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JAG: Letter to Editor on Malaysia's Questionable Process of Law Reform

Posted on 16 May 2012
 

http://malaysiakini.com/letters/197960

Letter to the Editor from the Joint Action Group for Gender Equality

Malaysiakini, 15 May 2012:

 
 
Malaysia's questionable process of law reform

The hasty withdrawal of the bill to amend the Election Offences Act highlights flaws in the system of law making in Malaysia.

It shows the lack of genuine public consultation and meaningful parliamentary debate.

The bill to amend the Election Offences Act was pushed through the Dewan Rakyat on 19 April 2012, the final day of its sitting.

Insufficient time was allocated to enable full debate of these amendments.

On 9 May, the Minister in the Prime Minister's Department, Nazri Aziz, reportedly said that among the reasons for the subsequent withdrawal of the bill from the Dewan Negara was that he had read blogs on the internet which opposed the bill.

While it is admirable that an attempt at gauging public sentiment was made, the perusal of blogs cannot be deemed genuine public consultation.

For the record, JAG and many civil society organisations had severe misgivings about the bill as it would have reduced scrutiny at polling stations.

In 2006, women's human rights groups were represented in a committee set up to amend the Islamic Family Law Act.

After this committee of experts agreed to the amendments, the draft bill was shelved.

Six years have passed and still there has been no move to introduce the bill to Parliament.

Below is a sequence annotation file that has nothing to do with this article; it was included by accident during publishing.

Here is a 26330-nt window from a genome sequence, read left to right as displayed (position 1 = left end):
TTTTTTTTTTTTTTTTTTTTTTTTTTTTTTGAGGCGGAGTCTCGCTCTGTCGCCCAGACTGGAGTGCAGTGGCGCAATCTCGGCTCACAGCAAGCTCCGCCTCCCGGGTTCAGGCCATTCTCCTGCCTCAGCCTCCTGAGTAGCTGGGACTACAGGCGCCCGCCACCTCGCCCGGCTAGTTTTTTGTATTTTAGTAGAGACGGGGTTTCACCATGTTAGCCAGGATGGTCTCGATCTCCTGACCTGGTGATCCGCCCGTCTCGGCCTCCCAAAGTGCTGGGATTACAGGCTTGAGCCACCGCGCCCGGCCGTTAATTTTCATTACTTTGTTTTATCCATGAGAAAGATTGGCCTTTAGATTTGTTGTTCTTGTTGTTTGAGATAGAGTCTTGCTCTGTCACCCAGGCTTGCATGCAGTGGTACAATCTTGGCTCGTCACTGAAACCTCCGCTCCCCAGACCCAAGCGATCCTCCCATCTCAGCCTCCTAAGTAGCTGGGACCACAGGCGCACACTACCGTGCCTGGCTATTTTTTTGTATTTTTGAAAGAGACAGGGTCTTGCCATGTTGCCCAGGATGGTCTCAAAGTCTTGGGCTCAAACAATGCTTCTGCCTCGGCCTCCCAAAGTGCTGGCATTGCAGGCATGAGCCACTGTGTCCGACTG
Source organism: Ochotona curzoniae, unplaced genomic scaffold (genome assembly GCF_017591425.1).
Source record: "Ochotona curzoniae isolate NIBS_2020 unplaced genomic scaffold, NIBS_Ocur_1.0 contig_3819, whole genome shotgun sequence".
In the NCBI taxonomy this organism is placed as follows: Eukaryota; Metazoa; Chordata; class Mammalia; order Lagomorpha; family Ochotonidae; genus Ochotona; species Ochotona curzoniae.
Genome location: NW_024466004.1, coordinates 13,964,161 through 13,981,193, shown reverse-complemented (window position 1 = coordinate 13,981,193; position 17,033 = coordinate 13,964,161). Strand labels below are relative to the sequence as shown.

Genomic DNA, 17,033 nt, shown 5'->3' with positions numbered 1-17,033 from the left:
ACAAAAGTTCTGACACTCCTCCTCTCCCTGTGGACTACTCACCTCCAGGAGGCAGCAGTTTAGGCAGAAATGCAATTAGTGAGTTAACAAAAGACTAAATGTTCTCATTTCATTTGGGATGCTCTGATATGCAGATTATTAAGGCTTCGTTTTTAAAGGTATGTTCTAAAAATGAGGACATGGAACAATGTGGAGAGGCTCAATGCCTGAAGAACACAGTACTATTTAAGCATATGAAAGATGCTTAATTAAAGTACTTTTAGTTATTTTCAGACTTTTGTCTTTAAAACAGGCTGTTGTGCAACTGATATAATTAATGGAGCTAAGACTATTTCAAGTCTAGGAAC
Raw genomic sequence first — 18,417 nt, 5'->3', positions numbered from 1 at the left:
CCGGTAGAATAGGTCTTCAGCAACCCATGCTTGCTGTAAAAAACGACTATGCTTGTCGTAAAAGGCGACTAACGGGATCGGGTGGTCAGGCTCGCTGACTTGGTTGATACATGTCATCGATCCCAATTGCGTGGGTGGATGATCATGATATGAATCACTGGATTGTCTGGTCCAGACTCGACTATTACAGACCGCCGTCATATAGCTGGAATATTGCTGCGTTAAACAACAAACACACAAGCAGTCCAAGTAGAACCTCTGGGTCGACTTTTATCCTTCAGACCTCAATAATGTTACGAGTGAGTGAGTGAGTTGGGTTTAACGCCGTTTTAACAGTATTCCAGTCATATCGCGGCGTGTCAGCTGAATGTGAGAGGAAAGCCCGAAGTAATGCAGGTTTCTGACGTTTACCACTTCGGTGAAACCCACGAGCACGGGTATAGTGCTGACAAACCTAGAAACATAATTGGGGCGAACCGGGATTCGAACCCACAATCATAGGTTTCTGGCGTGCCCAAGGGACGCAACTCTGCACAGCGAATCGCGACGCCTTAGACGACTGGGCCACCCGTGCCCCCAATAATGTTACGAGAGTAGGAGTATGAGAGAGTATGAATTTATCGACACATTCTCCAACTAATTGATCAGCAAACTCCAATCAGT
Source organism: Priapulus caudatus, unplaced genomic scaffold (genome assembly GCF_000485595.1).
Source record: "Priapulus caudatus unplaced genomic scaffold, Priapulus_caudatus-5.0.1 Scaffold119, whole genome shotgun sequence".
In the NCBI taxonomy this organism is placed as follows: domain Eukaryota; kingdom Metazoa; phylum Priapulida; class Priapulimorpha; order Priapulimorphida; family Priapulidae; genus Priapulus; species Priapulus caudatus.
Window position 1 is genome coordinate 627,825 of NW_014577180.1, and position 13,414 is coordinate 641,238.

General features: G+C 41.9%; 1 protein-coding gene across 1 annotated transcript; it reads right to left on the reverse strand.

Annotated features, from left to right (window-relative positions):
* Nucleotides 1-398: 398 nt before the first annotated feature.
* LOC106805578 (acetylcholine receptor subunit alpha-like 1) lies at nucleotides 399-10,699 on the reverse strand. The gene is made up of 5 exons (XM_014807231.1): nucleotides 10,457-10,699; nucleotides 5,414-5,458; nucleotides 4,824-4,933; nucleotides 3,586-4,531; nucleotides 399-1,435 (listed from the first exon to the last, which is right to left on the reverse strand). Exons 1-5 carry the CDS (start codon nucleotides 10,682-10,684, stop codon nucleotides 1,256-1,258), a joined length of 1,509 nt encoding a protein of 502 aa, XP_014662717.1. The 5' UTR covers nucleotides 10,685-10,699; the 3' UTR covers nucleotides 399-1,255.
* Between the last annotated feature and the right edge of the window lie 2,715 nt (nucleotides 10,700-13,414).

From a positive start, this particular example of law reform fizzled out.

These two instances are prime examples of Malaysia's questionable process of law reform.

Genuine public consultation must occur at an early stage to ensure that the views of citizens and experts are taken into account.

The bill drafted must then be reviewed by the consultative committee and enough time must be allocated for debate in Parliament.

Only when this takes place will Malaysians have confidence that our parliamentary democracy could have the potential to reflect the will of the rakyat.

Such good governance practices will result in a law that enjoys public support as it genuinely addresses public concerns.

Only when this takes place will Malaysians have confidence that our parliamentary democracy could have the potential to reflect the will of the rakyat.

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Joint Action Group for Gender Equality (JAG) endorsing organisations include:
 
Women's Aid Organisation (WAO)
Sisters in Islam (SIS)
All Women's Action Society (AWAM)
Persatuan Kesedaran Komuniti Selangor (EMPOWER)
Perak Women for Women Society (PWW)


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